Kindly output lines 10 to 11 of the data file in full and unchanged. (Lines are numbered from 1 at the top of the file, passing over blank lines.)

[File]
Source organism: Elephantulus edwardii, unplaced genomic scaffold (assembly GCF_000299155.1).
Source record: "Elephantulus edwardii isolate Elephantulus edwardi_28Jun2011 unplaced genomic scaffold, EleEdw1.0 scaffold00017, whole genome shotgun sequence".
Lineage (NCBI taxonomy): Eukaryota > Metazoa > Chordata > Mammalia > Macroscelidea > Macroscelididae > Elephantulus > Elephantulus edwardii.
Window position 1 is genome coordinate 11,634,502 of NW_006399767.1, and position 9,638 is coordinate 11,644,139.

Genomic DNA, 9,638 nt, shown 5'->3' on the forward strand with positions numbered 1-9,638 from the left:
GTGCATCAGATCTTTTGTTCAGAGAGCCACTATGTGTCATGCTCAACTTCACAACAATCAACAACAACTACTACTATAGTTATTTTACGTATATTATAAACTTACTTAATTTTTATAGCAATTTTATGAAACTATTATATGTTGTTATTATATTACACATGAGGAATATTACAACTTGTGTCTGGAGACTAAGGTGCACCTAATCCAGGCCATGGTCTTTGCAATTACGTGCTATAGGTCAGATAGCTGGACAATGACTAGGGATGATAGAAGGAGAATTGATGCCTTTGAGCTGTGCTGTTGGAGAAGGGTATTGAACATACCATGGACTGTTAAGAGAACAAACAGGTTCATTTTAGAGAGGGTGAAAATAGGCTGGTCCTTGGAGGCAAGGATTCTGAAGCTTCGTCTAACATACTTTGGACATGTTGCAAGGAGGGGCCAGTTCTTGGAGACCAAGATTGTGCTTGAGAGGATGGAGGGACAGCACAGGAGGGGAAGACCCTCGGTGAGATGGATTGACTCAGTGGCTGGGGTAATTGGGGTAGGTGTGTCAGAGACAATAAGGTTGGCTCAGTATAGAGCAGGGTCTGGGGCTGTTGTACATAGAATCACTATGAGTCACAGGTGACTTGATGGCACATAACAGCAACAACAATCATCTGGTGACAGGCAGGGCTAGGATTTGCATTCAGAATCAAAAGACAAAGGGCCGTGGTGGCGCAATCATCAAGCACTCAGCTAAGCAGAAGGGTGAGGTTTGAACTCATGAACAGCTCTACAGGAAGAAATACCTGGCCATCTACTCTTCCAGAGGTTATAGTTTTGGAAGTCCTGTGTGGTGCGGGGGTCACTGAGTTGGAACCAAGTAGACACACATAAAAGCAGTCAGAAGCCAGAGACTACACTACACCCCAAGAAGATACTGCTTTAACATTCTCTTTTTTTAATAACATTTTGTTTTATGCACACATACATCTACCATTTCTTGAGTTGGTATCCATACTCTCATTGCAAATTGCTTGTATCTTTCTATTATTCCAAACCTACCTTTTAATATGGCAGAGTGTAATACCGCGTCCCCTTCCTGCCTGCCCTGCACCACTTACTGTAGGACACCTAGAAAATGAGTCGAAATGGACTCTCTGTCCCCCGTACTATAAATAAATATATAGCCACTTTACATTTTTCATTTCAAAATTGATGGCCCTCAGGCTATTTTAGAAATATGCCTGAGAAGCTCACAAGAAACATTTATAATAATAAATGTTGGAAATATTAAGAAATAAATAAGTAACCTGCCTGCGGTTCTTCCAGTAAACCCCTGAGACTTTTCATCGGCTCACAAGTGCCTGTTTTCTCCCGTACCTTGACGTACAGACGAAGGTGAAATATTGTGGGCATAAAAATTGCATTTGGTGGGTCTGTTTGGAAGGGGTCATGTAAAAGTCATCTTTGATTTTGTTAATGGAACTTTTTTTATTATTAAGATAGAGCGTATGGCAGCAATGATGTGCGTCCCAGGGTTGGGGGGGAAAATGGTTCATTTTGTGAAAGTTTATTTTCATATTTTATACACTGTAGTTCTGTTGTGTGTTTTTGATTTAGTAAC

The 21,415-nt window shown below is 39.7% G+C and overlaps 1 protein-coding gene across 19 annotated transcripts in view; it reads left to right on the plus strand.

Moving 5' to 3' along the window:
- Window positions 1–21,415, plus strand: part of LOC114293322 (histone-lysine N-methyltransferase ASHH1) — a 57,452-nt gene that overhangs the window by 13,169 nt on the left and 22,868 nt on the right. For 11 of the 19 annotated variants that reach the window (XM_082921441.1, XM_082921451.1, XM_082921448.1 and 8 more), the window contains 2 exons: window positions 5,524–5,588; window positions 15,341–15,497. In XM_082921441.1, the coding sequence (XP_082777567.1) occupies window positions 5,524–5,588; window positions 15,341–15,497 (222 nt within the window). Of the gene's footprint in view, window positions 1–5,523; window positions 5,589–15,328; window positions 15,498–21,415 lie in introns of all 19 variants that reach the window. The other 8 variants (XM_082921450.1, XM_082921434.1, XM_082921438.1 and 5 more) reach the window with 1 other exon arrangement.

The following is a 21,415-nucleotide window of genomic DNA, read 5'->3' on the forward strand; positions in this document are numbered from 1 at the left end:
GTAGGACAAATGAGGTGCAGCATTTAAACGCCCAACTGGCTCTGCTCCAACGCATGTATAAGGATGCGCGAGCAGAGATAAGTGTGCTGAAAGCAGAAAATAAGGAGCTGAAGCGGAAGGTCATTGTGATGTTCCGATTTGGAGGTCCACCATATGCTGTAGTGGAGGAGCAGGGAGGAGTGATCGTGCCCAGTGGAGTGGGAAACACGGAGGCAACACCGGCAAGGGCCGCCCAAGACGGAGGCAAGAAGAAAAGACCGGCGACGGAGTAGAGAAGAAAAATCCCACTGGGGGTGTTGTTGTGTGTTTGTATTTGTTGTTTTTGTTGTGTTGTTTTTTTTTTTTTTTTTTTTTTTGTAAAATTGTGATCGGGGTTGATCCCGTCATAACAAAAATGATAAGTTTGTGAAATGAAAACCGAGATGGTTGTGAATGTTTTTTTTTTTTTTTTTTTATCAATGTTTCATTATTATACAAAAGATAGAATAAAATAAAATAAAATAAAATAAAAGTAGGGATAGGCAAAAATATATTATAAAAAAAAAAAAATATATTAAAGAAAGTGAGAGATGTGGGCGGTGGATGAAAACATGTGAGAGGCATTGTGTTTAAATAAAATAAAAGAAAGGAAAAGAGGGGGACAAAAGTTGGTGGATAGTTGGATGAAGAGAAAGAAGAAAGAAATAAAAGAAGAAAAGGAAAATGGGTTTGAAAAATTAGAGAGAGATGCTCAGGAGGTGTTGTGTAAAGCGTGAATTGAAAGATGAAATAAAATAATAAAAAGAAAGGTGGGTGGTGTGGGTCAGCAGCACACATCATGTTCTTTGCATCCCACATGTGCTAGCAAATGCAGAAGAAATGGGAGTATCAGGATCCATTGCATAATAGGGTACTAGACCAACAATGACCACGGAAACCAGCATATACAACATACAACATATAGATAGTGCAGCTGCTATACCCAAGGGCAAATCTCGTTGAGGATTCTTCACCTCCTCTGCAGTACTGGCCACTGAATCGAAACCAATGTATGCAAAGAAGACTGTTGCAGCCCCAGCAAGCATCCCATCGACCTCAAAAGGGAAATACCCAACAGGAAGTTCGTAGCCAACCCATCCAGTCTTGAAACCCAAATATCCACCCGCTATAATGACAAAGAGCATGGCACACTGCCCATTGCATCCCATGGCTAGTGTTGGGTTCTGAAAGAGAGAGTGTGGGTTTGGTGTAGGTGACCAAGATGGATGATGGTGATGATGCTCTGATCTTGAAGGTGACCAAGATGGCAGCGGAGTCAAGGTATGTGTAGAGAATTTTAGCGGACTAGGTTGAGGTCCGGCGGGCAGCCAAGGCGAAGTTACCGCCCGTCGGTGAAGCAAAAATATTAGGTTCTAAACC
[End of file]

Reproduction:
The following is a 21,415-nucleotide window of genomic DNA, read 5'->3' on the forward strand; positions in this document are numbered from 1 at the left end:
GTAGGACAAATGAGGTGCAGCATTTAAACGCCCAACTGGCTCTGCTCCAACGCATGTATAAGGATGCGCGAGCAGAGATAAGTGTGCTGAAAGCAGAAAATAAGGAGCTGAAGCGGAAGGTCATTGTGATGTTCCGATTTGGAGGTCCACCATATGCTGTAGTGGAGGAGCAGGGAGGAGTGATCGTGCCCAGTGGAGTGGGAAACACGGAGGCAACACCGGCAAGGGCCGCCCAAGACGGAGGCAAGAAGAAAAGACCGGCGACGGAGTAGAGAAGAAAAATCCCACTGGGGGTGTTGTTGTGTGTTTGTATTTGTTGTTTTTGTTGTGTTGTTTTTTTTTTTTTTTTTTTTTTTGTAAAATTGTGATCGGGGTTGATCCCGTCATAACAAAAATGATAAGTTTGTGAAATGAAAACCGAGATGGTTGTGAATGTTTTTTTTTTTTTTTTTTTATCAATGTTTCATTATTATACAAAAGATAGAATAAAATAAAATAAAATAAAATAAAAGTAGGGATAGGCAAAAATATATTATAAAAAAAAAAAAATATATTAAAGAAAGTGAGAGATGTGGGCGGTGGATGAAAACATGTGAGAGGCATTGTGTTTAAATAAAATAAAAGAAAGGAAAAGAGGGGGACAAAAGTTGGTGGATAGTTGGATGAAGAGAAAGAAGAAAGAAATAAAAGAAGAAAAGGAAAATGGGTTTGAAAAATTAGAGAGAGATGCTCAGGAGGTGTTGTGTAAAGCGTGAATTGAAAGATGAAATAAAATAATAAAAAGAAAGGTGGGTGGTGTGGGTCAGCAGCACACATCATGTTCTTTGCATCCCACATGTGCTAGCAAATGCAGAAGAAATGGGAGTATCAGGATCCATTGCATAATAGGGTACTAGACCAACAATGACCACGGAAACCAGCATATACAACATACAACATATAGATAGTGCAGCTGCTATACCCAAGGGCAAATCTCGTTGAGGATTCTTCACCTCCTCTGCAGTACTGGCCACTGAATCGAAACCAATGTATGCAAAGAAGACTGTTGCAGCCCCAGCAAGCATCCCATCGACCTCAAAAGGGAAATACCCAACAGGAAGTTCGTAGCCAACCCATCCAGTCTTGAAACCCAAATATCCACCCGCTATAATGACAAAGAGCATGGCACACTGCCCATTGCATCCCATGGCTAGTGTTGGGTTCTGAAAGAGAGAGTGTGGGTTTGGTGTAGGTGACCAAGATGGATGATGGTGATGATGCTCTGATCTTGAAGGTGACCAAGATGGCAGCGGAGTCAAGGTATGTGTAGAGAATTTTAGCGGACTAGGTTGAGGTCCGGCGGGCAGCCAAGGCGAAGTTACCGCCCGTCGGTGAAGCAAAAATATTAGGTTCTAAACC